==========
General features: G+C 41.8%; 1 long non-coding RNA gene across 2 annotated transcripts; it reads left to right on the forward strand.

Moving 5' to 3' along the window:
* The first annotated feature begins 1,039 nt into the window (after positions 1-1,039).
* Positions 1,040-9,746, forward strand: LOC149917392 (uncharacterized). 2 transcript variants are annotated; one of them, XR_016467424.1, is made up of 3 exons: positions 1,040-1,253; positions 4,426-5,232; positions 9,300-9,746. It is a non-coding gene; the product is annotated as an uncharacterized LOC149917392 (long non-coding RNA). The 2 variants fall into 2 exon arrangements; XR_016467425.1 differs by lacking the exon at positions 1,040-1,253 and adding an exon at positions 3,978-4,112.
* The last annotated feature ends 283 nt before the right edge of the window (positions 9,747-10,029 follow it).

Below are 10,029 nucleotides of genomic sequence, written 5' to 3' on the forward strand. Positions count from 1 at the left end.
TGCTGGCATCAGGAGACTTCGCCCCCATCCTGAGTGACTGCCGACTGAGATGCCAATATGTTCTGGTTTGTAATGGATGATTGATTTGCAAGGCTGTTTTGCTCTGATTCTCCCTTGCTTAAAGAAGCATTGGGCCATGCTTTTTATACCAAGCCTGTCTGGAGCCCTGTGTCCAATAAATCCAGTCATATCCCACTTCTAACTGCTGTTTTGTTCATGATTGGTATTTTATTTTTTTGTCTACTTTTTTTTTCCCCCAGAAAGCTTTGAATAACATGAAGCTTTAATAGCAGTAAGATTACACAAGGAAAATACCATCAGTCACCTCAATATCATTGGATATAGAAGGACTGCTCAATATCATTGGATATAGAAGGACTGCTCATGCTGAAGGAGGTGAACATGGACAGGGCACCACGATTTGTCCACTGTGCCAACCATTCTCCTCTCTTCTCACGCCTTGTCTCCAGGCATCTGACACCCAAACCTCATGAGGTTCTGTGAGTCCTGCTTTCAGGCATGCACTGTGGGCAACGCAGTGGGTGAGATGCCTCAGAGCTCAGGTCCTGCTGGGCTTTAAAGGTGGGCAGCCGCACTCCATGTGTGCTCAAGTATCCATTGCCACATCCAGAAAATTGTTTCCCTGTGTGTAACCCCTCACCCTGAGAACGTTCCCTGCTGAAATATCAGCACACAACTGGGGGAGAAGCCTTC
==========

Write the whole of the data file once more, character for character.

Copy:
General features: G+C 41.8%; 1 long non-coding RNA gene across 2 annotated transcripts; it reads left to right on the forward strand.

Moving 5' to 3' along the window:
* The first annotated feature begins 1,039 nt into the window (after positions 1-1,039).
* Positions 1,040-9,746, forward strand: LOC149917392 (uncharacterized). 2 transcript variants are annotated; one of them, XR_016467424.1, is made up of 3 exons: positions 1,040-1,253; positions 4,426-5,232; positions 9,300-9,746. It is a non-coding gene; the product is annotated as an uncharacterized LOC149917392 (long non-coding RNA). The 2 variants fall into 2 exon arrangements; XR_016467425.1 differs by lacking the exon at positions 1,040-1,253 and adding an exon at positions 3,978-4,112.
* The last annotated feature ends 283 nt before the right edge of the window (positions 9,747-10,029 follow it).

Below are 10,029 nucleotides of genomic sequence, written 5' to 3' on the forward strand. Positions count from 1 at the left end.
TGCTGGCATCAGGAGACTTCGCCCCCATCCTGAGTGACTGCCGACTGAGATGCCAATATGTTCTGGTTTGTAATGGATGATTGATTTGCAAGGCTGTTTTGCTCTGATTCTCCCTTGCTTAAAGAAGCATTGGGCCATGCTTTTTATACCAAGCCTGTCTGGAGCCCTGTGTCCAATAAATCCAGTCATATCCCACTTCTAACTGCTGTTTTGTTCATGATTGGTATTTTATTTTTTTGTCTACTTTTTTTTTCCCCCAGAAAGCTTTGAATAACATGAAGCTTTAATAGCAGTAAGATTACACAAGGAAAATACCATCAGTCACCTCAATATCATTGGATATAGAAGGACTGCTCAATATCATTGGATATAGAAGGACTGCTCATGCTGAAGGAGGTGAACATGGACAGGGCACCACGATTTGTCCACTGTGCCAACCATTCTCCTCTCTTCTCACGCCTTGTCTCCAGGCATCTGACACCCAAACCTCATGAGGTTCTGTGAGTCCTGCTTTCAGGCATGCACTGTGGGCAACGCAGTGGGTGAGATGCCTCAGAGCTCAGGTCCTGCTGGGCTTTAAAGGTGGGCAGCCGCACTCCATGTGTGCTCAAGTATCCATTGCCACATCCAGAAAATTGTTTCCCTGTGTGTAACCCCTCACCCTGAGAACGTTCCCTGCTGAAATATCAGCACACAACTGGGGGAGAAGCCTTC